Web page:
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Edward Jenner

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Edward JennerWhat do we know about Jenner?

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Contribution to medicine

Jenner developed a vaccination against smallpox, one of the biggest killers of the 18th century. As a country doctor he had observed that milkmaids who had had cowpox never got smallpox. He took this theory and in 1796 experimented by giving a young boy first cowpox and then smallpox. He never developed smallpox, proving his theory correct.

Many doctors opposed his work as they made money from performing inoculations (giving a small dose of weaker strain of smallpox to inoculate them against the ‘full-blown’ disease). Also, many people were scared of this new idea and some even feared they would turn into cows.

Jenner had the support of the Government and received £10,000 in 1802 and a further £20,000 in 1806. In 1853 vaccination against smallpox was made compulsory for all infants. Jenner did not know how vaccination worked, but was able to conclusively prove that it did.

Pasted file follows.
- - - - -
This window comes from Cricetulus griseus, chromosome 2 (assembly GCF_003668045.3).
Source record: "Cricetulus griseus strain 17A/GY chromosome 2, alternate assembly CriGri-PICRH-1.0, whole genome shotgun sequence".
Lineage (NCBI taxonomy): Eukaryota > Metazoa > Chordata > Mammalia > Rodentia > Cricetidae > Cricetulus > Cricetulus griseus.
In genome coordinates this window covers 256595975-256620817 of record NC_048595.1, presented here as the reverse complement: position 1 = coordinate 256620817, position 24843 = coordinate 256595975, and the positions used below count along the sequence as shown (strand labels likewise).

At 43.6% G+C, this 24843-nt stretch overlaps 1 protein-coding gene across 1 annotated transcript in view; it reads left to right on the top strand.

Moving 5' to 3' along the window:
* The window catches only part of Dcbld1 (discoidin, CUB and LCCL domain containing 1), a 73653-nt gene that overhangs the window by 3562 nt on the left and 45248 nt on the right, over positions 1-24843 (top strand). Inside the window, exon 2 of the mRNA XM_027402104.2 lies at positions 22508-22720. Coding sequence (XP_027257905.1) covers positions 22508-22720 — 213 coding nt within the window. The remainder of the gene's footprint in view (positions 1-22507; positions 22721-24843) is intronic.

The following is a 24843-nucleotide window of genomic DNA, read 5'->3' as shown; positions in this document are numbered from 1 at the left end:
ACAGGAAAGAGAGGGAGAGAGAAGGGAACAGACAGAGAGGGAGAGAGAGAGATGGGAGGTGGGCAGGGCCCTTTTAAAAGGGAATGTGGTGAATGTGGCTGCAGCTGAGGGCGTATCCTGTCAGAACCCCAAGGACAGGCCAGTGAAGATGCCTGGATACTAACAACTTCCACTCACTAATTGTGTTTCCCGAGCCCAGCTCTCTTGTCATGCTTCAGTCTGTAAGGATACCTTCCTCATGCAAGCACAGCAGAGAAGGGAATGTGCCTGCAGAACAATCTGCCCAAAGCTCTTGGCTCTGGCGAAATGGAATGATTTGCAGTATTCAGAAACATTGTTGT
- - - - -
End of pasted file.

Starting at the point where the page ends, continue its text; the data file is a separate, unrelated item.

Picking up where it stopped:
Factors involved in his work


Jenner had great faith in his ability and beliefs and was willing to risk the life of others (including his own baby son) in conducting experiments to prove that it worked.


Following the evidence that vaccination worked provided by Jenner the Government supported vaccination by first granting Jenner money and then making vaccination compulsory despite opposition. This was in a time when the Government rarely interfered in people’s lives, which shows how important they thought this break through was.

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